True confessions: I never really wanted to be a couple therapist. I tell people that I was a late bloomer when it comes to couple therapy. It’s more accurate to say I was dragged, kicking and screaming, into the world of couple therapy by my friend, Krista.
I always found the idea of couple therapy quite appealing. Ride in on a white horse, save a marriage… what’s not to like about that? Imagine, helping two people find each other again, re-kindling lost love, yada, yada, yada. Pretty powerful stuff. The reality of couple therapy, on the other hand, scared the tuna salad out of me. What do you do when they start yelling at each other? What if they really don’t like each other? What if, God forbid, they really don’t like me? My conflict avoidant side wanted to avoid all
of those possibilities. I like people to like me. I like people to like each other. I really like it when we can all just get along. Since that doesn’t always happen in couple therapy I wanted no part of it.
She kept telling me I should come to one of Stan’s trainings and I kept telling her that I really, really, really didn’t want to do couple therapy.
Then along came Krista, who also never really wanted to be a couple therapist (there, I just outed her). Krista kept coming to the office yammering on about the study group she was doing with Stan Tatkin. She talked about Stan this and Stan that and how much she was learning from him. Krista had decided that Stan’s model of couple therapy might actually work and that maybe doing couple therapy wasn’t so scary after all. She kept telling me I should come to one of Stan’s trainings and I kept telling her that I really, really, really didn’t want to do couple therapy. However, the promise
that my work as an individual therapist would benefit from Stan’s training
convinced me, and I caved.
That was five years ago, and Krista was right. Like super, duper right. To say that my work as an individual therapist is informed by Stan’s model (a Psychobiological Approach to Couple Therapy, or PACT), would be like saying that Freud kind of influenced psychoanalysis.
Like most humans, therapists grow and change over time in our professional development. Sometimes that growth occurs gradually, as we mature or explore new models. Other times the growth is like an evolutionary leap and our work undergoes a dramatic shift. I’ve had the fortune of experiencing several evolutionary leaps in my career. Learning the PACT model has certainly been one of them. When I started using the PACT lens to look at my individual clients’ interpersonal relationships something changed. I gained a deeper understanding of the dynamics and flow between my clients and the others in their lives. I use the principles of PACT and the criteria for a secure functioning relationship, such as working in a two-person system, to help clients understand some of the dynamics of their relationships. These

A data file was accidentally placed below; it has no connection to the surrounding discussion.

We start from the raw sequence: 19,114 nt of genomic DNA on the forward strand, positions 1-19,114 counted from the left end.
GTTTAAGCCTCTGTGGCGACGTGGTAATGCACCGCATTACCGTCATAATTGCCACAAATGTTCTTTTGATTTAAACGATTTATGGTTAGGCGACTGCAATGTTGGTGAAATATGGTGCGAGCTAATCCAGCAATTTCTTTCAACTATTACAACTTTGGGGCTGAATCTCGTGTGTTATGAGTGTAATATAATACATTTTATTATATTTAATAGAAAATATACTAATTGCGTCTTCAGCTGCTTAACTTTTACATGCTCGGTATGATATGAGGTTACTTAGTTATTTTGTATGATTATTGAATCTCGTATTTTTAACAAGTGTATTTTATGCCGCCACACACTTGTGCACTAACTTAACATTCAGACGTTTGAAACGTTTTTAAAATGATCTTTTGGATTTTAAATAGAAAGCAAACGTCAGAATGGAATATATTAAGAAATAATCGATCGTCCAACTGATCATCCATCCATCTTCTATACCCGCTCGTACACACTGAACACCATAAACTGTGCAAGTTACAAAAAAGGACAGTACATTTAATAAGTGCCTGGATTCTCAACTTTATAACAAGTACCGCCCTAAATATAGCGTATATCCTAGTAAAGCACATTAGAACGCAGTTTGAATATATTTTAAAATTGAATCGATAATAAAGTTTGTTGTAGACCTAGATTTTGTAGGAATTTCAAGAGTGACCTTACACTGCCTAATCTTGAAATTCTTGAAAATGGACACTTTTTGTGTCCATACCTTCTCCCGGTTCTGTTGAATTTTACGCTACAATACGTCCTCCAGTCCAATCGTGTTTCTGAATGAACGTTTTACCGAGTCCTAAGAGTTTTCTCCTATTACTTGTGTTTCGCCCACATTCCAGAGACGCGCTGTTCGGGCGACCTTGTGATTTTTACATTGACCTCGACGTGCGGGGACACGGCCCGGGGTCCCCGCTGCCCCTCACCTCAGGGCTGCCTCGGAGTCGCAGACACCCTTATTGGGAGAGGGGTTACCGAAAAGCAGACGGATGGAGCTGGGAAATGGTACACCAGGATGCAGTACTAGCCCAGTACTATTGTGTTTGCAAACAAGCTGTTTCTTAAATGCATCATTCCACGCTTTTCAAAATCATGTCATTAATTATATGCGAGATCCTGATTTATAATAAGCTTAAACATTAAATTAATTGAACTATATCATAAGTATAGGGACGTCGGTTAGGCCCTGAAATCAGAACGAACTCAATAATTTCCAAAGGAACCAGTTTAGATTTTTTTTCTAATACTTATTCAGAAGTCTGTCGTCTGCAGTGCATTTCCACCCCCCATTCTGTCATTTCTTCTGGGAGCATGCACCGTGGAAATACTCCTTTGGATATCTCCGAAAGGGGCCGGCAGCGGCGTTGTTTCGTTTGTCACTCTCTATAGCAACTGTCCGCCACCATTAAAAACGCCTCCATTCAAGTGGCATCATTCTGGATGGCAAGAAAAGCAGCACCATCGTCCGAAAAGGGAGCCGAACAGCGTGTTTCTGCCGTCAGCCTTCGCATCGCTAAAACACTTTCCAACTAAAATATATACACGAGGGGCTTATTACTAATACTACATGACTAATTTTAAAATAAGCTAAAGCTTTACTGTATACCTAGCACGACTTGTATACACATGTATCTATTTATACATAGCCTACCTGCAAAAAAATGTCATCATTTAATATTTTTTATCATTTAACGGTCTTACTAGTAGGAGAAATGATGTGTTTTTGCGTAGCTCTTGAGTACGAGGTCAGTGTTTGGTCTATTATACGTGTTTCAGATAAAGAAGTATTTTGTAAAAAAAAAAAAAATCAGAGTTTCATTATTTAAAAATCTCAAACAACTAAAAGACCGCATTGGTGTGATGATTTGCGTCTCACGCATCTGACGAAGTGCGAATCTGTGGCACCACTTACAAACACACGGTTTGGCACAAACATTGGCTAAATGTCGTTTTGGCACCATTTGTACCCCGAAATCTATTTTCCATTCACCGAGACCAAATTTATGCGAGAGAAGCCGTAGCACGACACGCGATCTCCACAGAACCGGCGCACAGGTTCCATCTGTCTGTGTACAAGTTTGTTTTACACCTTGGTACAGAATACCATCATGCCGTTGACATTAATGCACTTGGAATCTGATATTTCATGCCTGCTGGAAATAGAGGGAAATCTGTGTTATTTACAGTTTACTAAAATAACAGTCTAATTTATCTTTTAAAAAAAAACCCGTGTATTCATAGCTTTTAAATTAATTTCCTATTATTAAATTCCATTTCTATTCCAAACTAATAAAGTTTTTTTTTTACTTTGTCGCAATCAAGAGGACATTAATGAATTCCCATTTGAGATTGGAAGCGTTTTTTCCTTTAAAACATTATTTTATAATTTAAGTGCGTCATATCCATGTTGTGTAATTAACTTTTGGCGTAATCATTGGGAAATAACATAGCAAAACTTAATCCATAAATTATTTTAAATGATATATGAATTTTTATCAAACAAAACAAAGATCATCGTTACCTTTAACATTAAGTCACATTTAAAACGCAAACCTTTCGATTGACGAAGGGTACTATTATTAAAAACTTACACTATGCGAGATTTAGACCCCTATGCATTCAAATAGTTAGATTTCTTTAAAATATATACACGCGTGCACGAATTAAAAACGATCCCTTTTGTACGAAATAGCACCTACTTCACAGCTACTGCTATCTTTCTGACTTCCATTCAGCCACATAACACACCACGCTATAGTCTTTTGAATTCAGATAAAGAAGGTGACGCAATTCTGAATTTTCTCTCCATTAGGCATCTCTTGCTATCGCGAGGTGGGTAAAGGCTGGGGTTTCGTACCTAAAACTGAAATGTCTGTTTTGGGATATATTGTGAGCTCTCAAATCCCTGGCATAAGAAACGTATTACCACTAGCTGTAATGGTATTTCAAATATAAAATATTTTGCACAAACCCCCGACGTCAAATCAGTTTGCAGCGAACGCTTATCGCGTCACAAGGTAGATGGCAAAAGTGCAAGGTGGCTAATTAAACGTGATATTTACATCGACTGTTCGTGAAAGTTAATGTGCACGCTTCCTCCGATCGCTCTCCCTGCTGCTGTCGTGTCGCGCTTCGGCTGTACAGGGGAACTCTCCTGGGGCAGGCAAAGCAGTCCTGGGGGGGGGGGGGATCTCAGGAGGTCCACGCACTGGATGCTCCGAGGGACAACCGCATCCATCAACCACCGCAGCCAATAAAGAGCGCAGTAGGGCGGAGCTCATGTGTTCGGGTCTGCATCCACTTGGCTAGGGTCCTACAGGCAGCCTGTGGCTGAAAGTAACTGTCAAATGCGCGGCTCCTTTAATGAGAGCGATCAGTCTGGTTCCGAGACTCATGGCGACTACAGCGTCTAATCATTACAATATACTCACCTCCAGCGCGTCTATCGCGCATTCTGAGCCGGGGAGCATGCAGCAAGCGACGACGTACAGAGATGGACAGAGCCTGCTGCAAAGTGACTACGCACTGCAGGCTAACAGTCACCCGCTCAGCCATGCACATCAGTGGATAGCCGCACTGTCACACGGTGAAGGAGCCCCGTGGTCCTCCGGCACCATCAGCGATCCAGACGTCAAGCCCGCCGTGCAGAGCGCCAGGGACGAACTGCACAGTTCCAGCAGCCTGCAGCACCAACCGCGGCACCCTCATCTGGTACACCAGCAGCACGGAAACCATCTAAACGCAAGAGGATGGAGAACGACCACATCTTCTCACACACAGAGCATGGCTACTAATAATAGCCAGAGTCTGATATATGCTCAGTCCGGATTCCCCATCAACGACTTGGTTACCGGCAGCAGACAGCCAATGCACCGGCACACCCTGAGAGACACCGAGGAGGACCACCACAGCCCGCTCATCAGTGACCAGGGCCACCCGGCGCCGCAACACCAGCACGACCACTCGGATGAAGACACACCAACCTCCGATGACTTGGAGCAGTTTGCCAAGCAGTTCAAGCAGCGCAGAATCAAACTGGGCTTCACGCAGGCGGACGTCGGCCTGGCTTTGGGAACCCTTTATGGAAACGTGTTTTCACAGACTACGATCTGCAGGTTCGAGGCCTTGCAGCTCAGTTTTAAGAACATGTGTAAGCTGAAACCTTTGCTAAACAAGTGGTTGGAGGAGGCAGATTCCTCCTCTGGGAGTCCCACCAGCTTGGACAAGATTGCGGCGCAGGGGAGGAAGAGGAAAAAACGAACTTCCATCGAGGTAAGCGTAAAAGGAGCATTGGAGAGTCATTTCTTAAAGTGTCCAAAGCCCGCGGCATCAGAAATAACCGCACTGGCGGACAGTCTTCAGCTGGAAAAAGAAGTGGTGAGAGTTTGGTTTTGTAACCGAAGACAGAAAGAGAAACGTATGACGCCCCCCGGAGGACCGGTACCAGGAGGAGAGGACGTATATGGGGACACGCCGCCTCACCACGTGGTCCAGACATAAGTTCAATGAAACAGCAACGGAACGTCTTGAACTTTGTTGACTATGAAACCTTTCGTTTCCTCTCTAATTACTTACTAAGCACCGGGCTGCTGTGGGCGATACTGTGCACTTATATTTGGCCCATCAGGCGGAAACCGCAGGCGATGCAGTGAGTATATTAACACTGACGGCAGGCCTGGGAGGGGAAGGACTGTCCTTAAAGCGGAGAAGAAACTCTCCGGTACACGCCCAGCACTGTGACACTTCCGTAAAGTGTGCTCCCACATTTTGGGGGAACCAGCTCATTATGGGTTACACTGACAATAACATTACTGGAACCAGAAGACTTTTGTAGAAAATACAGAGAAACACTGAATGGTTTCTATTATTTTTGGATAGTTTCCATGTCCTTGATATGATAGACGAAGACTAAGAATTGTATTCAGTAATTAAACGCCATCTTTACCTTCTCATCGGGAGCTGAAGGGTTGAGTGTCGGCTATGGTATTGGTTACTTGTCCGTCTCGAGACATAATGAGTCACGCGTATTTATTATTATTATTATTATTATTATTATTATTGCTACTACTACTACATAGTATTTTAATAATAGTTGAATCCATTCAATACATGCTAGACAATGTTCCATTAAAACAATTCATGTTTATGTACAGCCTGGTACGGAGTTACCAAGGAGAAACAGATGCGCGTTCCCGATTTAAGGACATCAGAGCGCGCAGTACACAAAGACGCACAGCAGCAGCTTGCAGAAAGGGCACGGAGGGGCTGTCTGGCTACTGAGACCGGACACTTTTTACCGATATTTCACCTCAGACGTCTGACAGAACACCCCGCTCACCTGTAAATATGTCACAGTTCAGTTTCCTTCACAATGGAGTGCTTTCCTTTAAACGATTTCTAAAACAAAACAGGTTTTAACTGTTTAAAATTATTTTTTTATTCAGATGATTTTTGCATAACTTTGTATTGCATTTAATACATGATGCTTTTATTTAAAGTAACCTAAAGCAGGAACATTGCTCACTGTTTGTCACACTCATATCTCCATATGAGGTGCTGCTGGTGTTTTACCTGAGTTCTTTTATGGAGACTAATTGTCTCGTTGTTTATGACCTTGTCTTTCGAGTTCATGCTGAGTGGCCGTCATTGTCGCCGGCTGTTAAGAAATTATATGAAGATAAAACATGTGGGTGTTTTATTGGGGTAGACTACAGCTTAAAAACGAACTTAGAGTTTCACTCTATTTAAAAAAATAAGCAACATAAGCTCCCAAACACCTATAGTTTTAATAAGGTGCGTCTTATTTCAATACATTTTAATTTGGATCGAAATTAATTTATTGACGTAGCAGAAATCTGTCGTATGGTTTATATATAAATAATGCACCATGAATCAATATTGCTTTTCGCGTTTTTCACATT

principles apply not only to romantic partnerships, but to all relationships,
including parent-child relationships, sibling relationships, and relationships
Yes, I stayed in a couple therapy training for two years, with no intention of ever seeing couples
It took two years of studying with Stan before I finally decided to start seeing couples. Yes, I stayed in a couple therapy training for two years, with no intention of ever seeing couples, simply because it helped my work as an individual therapist. Crazy, huh? Here’s something even crazier: I love seeing couples. Truly, truly, I love doing couple therapy. Even when they yell at each other. Even when they don’t really like each other. Even when they don’t really like me (well, that one not so much). Who knew? Well, I guess Krista knew. And Stan.